Jotting the numbers I needed on scrap paper I charged back down the hallway to a phone and attacked the keypad. The police station did indeed accept my phone call and the officer who accepted my call was very considerate and helpful. I explained my reason for calling and my concerns. She recommended I give this number to my parents. Feeling a little better I waited for Monday to come.

Monday the nightmare birthed reality. “He took the kids,” my dad told me over the phone. “We called the police, but they were busy and didn’t arrive until 40 minutes after he was gone. I’m sorry.”

Stricken, I called my husband’s phone immediately. I struggled to dial, the numbers, the keypad, all jumbled – my fingers turning numb. My husband accepted the call, but simply passed his phone to one of our children. “Hi Mom!” Tommy answered excitedly, breathlessly. “We’re on our way to Washington!” Adventure sang in his voice. I could hear wind blowing through the open windows of their vehicle, cars passing as he struggled to be heard over the noise. Someone called for Timmy to roll up his window in the background.

I called back and back and back, desperate to turn that car around, to stop this nightmare. I pleaded, begged, became a pathetic mess. Finally in utter desperation, I threw out, ‘I’m going to kill myself then.’

My stomach lurched; I thought I might throw-up. I cast around in my mind for what to say but came up empty. My hesitation must have said something all by itself. Tommy’s enthusiasm changed to a more calming, reasoning tone. “Dad asked us if we wanted to go. It’s not like we can’t come back if we don’t like it. It’ll be fine, Mom,” he soothed.

I sucked in a sob. Tommy passed the phone to Lukas. I don’t even remember what I said next. 15 minutes came and went, and I called back and back and back, desperate to turn that car around, to stop this nightmare. I’m sure I pleaded, begged, became a pathetic mess.

Finally in utter desperation, with an act of immature manipulation I threw out, “I’m going to kill myself then.” I dropped the phone, dead inside, and went to my room.

My choices had led to my increasing awareness that I knew much less than I thought, I wasn’t in charge, I did not call the shots, and my last ditch efforts to save the ship were pathetic at best.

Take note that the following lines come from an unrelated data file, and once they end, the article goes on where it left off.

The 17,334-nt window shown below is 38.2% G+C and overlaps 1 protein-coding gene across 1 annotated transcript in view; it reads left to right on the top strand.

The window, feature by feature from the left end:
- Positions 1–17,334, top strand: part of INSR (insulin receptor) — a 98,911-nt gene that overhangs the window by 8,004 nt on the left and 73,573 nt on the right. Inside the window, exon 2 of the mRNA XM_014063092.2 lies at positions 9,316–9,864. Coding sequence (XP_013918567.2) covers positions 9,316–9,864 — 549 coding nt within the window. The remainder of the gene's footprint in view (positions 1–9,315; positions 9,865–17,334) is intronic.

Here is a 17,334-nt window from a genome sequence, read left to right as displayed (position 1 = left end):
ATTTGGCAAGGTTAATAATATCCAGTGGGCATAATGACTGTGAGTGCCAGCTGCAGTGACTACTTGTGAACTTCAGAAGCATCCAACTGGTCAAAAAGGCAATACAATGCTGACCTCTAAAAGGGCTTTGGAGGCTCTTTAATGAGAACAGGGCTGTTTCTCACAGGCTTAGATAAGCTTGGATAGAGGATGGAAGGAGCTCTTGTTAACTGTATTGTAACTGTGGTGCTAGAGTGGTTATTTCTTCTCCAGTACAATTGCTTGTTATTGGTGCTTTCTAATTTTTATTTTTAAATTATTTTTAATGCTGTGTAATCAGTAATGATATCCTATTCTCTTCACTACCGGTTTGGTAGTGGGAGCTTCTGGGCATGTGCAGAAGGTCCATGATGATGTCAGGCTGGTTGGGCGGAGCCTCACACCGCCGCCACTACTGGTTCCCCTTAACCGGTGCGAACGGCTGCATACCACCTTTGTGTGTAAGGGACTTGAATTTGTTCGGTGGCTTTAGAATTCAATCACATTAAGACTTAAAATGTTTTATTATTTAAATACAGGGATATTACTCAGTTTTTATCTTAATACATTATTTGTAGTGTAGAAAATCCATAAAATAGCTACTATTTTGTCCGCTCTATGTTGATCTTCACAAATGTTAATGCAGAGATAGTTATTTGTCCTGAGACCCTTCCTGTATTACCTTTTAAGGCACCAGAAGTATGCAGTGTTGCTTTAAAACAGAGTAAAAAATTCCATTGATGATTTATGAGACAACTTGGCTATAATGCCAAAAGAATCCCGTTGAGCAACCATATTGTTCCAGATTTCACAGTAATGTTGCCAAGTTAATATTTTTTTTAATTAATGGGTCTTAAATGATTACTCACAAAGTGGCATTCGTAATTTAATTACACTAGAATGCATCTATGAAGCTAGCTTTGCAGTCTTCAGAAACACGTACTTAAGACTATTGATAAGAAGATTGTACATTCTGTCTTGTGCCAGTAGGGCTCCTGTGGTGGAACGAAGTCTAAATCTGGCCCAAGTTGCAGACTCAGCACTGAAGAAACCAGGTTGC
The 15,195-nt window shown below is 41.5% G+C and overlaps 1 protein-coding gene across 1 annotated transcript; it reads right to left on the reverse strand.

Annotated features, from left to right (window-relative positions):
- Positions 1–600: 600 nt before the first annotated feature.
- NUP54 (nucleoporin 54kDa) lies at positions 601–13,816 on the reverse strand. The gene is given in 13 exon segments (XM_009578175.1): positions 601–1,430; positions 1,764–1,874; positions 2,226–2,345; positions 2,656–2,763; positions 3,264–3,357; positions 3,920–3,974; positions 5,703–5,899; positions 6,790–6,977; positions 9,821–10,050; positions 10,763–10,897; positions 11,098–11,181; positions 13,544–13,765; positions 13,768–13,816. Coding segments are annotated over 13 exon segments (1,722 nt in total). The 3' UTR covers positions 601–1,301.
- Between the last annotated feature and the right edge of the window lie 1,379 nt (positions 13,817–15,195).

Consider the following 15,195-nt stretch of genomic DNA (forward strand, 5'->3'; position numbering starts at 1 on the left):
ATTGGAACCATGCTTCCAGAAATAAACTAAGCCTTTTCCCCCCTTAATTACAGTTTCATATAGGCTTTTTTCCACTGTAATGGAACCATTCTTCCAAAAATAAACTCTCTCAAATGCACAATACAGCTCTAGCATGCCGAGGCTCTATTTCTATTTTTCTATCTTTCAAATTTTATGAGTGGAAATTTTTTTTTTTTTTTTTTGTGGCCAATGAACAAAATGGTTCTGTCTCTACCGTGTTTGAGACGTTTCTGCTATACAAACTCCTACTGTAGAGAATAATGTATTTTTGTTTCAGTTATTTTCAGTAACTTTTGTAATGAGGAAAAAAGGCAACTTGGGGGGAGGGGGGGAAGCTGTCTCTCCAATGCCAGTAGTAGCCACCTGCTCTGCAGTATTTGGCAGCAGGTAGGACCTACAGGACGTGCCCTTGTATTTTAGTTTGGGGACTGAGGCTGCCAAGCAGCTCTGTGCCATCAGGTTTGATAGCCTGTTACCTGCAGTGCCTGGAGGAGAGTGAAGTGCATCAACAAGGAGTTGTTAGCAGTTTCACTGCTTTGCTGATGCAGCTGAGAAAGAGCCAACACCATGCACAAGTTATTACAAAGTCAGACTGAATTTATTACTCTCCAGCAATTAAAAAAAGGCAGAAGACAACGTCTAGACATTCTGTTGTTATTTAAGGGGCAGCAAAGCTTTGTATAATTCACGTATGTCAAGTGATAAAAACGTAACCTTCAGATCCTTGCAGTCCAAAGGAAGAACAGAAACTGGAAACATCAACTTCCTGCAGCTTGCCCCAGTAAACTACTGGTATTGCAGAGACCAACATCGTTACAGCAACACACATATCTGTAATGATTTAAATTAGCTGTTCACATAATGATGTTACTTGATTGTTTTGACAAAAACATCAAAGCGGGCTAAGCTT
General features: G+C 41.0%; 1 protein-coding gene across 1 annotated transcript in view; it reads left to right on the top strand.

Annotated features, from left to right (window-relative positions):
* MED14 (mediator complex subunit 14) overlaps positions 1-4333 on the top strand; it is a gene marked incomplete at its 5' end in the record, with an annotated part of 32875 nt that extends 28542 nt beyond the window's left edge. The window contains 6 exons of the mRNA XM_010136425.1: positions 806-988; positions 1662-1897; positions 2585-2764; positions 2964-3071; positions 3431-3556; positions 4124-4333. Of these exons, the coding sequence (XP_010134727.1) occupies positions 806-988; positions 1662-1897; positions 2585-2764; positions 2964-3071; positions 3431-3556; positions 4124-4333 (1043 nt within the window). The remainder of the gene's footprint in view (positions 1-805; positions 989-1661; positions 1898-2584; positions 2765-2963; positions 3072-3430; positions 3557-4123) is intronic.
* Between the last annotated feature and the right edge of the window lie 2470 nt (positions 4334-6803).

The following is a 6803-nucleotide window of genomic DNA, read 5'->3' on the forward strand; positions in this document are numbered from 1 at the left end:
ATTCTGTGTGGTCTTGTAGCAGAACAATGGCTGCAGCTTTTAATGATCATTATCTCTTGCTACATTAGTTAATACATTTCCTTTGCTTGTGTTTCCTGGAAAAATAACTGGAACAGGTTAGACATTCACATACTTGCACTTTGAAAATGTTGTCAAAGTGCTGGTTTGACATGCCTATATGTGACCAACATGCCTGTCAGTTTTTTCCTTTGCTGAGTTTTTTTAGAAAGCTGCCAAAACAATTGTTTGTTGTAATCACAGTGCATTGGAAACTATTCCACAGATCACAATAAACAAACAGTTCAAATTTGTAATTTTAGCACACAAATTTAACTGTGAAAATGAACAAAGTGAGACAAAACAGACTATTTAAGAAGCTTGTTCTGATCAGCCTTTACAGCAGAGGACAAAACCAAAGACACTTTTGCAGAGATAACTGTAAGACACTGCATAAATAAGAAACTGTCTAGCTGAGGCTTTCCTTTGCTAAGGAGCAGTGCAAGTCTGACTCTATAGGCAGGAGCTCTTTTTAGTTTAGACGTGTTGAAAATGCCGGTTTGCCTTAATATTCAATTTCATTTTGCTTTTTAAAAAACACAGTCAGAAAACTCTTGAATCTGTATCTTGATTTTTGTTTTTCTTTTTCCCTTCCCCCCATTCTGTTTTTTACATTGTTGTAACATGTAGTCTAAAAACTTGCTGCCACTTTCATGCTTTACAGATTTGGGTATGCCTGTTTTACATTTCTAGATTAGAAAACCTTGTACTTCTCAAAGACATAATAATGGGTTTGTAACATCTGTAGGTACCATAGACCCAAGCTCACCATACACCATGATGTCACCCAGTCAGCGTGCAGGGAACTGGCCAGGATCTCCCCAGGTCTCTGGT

I was on a train, a speeding bullet, a horror show that was gaining speed and getting uglier by the minute. I was used to the illusion of feeling I was in control. I had always enjoyed micromanaging, being bossy, being a know-it-all (that’s so attractive isn’t it?), being in charge and calling the shots.

Well I certainly wasn’t very good at it. Look where it had gotten me! My choices had led to my increasing awareness that I knew much less than I thought, I wasn’t in charge, I did not call the shots, and my last ditch efforts to save the ship were pathetic at best.

Some time later, maybe 15 minutes, maybe hours later, a guard knocked on my cell door. I opened it and she asked if I would come with her. In flip flop sandals I slumped after her out of Tubman and across the courtyard to the Core building. Passing the OCO desk I dully noticed Ashley waiting for medical. We continued on deeper into the building and I was shown into offices I’d never seen before. I was ushered into a deep cushioned seat and told to wait.

A few minutes later another guard entered and took a chair. Several other guards arrived and remained standing. I would later learn the seated guard was the Watch Commander. With a look of concern he said, “Your husband called us. He says you are threatening to kill yourself. Is that true?” I turned a flat stare in his direction. I felt nothing. I was wilted, suffocated, past caring. A small table stretched between us. My eyes dropped to the candy dish, colorful wrappers capturing my attention.

“Take her to seg. I don’t know what else to do with her.”